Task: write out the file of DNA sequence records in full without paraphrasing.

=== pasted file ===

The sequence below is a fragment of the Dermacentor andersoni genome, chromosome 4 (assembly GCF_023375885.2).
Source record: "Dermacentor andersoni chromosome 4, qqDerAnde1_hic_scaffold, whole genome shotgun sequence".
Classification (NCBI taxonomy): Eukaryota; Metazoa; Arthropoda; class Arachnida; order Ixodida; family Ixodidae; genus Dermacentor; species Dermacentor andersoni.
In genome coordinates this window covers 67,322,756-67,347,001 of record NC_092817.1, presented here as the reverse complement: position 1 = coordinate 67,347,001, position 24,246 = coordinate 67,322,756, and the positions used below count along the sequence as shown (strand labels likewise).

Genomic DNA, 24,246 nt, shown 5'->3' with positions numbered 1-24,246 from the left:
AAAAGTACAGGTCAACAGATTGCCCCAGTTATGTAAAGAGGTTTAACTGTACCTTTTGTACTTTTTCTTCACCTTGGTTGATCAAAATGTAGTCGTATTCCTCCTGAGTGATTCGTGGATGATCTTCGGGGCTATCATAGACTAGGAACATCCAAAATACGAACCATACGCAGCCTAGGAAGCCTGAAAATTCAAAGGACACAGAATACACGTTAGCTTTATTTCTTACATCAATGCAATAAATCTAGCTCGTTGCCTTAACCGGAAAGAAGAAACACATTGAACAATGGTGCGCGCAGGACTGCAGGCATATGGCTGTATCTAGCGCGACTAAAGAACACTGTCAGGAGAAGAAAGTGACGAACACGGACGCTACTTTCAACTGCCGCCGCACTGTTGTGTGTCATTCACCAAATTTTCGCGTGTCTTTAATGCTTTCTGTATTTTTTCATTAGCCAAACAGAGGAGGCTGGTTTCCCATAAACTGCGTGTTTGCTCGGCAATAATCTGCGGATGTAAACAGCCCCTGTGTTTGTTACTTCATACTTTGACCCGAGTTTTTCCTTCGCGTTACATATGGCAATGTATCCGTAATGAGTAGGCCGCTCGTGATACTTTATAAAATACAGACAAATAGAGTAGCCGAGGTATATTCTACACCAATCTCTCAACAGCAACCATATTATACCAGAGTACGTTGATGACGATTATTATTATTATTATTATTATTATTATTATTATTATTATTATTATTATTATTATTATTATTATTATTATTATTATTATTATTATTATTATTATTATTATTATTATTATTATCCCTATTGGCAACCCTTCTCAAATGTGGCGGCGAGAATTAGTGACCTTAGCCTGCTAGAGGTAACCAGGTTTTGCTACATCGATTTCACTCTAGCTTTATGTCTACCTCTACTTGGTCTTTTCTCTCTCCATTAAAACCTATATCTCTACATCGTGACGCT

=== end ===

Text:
The sequence below is a fragment of the Dermacentor andersoni genome, chromosome 4 (assembly GCF_023375885.2).
Source record: "Dermacentor andersoni chromosome 4, qqDerAnde1_hic_scaffold, whole genome shotgun sequence".
Classification (NCBI taxonomy): Eukaryota; Metazoa; Arthropoda; class Arachnida; order Ixodida; family Ixodidae; genus Dermacentor; species Dermacentor andersoni.
In genome coordinates this window covers 67,322,756-67,347,001 of record NC_092817.1, presented here as the reverse complement: position 1 = coordinate 67,347,001, position 24,246 = coordinate 67,322,756, and the positions used below count along the sequence as shown (strand labels likewise).

Genomic DNA, 24,246 nt, shown 5'->3' with positions numbered 1-24,246 from the left:
AAAAGTACAGGTCAACAGATTGCCCCAGTTATGTAAAGAGGTTTAACTGTACCTTTTGTACTTTTTCTTCACCTTGGTTGATCAAAATGTAGTCGTATTCCTCCTGAGTGATTCGTGGATGATCTTCGGGGCTATCATAGACTAGGAACATCCAAAATACGAACCATACGCAGCCTAGGAAGCCTGAAAATTCAAAGGACACAGAATACACGTTAGCTTTATTTCTTACATCAATGCAATAAATCTAGCTCGTTGCCTTAACCGGAAAGAAGAAACACATTGAACAATGGTGCGCGCAGGACTGCAGGCATATGGCTGTATCTAGCGCGACTAAAGAACACTGTCAGGAGAAGAAAGTGACGAACACGGACGCTACTTTCAACTGCCGCCGCACTGTTGTGTGTCATTCACCAAATTTTCGCGTGTCTTTAATGCTTTCTGTATTTTTTCATTAGCCAAACAGAGGAGGCTGGTTTCCCATAAACTGCGTGTTTGCTCGGCAATAATCTGCGGATGTAAACAGCCCCTGTGTTTGTTACTTCATACTTTGACCCGAGTTTTTCCTTCGCGTTACATATGGCAATGTATCCGTAATGAGTAGGCCGCTCGTGATACTTTATAAAATACAGACAAATAGAGTAGCCGAGGTATATTCTACACCAATCTCTCAACAGCAACCATATTATACCAGAGTACGTTGATGACGATTATTATTATTATTATTATTATTATTATTATTATTATTATTATTATTATTATTATTATTATTATTATTATTATTATTATTATTATTATTATTATTATTATTATTATTATTATCCCTATTGGCAACCCTTCTCAAATGTGGCGGCGAGAATTAGTGACCTTAGCCTGCTAGAGGTAACCAGGTTTTGCTACATCGATTTCACTCTAGCTTTATGTCTACCTCTACTTGGTCTTTTCTCTCTCCATTAAAACCTATATCTCTACATCGTGACGCT